Editorial: Ten years on, how safe are women?

FPJ EditorialUpdated: Saturday, December 17, 2022, 08:16 AM IST
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It has been ten long years since the night that an aspiring physiotherapist, who was out with her friend to watch a movie and boarded a bus thereafter, was brutally gangraped by men in the moving bus and thrown out on a street in New Delhi.

She died ten days later despite the Government of India making the best possible treatment available to her. Though it was one of the many rapes that happen in India, this case struck a chord among urban Indians and ‘Nirbhaya’ became the signature of a generation — especially women — that wanted sweeping changes in law and society so that women would feel safer and crimes against women would reduce.

The ledger shows that India, as a society and its governments, has utterly failed its women and girls — crimes against women, in fact violence against women, has not lessened but increased. Crimes against women, which include rape, assaults, kidnapping and abduction,domestic violence and dowry deaths, have seen an increase of 26.35% over the last six years from 2016.

Acid attacks, molestation, and intimate partner violence are becoming more common by the day. India ranks as the ninth most dangerous country for women and at the top on the gender inequality index — the two are more interlinked than is apparent.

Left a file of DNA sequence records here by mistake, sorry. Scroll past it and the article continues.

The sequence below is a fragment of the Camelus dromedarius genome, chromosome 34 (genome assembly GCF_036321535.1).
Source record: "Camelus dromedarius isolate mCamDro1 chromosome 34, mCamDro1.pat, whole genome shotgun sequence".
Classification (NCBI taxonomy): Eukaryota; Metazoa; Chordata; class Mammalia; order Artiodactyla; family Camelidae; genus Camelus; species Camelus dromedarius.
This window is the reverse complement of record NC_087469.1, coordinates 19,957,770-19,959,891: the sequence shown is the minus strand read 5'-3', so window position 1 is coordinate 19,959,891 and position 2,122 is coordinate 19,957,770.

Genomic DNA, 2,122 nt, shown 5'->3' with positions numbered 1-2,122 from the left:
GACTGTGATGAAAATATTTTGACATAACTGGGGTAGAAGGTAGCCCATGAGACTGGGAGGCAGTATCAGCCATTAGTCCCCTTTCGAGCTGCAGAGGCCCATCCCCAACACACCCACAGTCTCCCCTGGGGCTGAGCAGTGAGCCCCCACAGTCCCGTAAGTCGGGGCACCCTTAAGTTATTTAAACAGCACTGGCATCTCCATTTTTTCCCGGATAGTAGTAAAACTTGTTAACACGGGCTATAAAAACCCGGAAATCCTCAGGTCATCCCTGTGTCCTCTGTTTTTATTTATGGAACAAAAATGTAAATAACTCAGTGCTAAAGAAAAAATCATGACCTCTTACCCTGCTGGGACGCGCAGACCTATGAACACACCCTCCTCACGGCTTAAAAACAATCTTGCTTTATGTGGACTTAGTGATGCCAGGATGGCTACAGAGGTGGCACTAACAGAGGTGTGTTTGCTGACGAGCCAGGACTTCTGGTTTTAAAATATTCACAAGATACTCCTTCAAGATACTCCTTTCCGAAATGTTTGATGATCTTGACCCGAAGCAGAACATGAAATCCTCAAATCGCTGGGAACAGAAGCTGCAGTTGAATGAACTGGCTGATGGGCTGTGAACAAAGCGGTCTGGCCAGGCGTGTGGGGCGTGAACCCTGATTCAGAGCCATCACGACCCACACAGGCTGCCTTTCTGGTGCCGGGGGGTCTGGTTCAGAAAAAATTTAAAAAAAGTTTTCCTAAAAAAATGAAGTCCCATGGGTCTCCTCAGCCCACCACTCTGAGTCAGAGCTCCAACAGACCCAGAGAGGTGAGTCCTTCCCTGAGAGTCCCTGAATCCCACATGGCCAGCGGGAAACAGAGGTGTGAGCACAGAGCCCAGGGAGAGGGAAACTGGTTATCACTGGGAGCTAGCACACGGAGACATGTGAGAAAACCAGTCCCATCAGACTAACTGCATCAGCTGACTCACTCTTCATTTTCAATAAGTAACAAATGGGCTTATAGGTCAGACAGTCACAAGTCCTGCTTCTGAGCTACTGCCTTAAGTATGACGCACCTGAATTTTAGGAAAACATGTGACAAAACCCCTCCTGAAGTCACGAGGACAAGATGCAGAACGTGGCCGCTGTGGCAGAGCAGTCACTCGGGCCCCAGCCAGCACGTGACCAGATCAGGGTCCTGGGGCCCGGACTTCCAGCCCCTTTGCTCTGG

That apart, the point of concern is that in the post-Nirbhaya national mood, legislation was brought in to award the death penalty for rape besides effecting other changes in procedures to make the law more sensitive to traumatised women.

The rate of conviction for rape or other serious crimes against women has not increased as a result. Technology was offered as an answer but the CCTV and face recognition systems have raised surveillance concerns.

While the judicial process takes its course even in heinous cases, India’s social sentiment has seen a transformation for the worse. From a nation moved by ‘Nirbhaya’ we stand at a point where convicted rapists of Bilkis Bano, survivor of the Gujarat riots of 2002, are not only released but also feted.

It is not only that rapes or crimes against women have not declined in the decade past; it is also that India’s attitude towards rape and rapists, especially if it has communal undertones, has fundamentally changed. This not only makes women less safe but also politicises rape.

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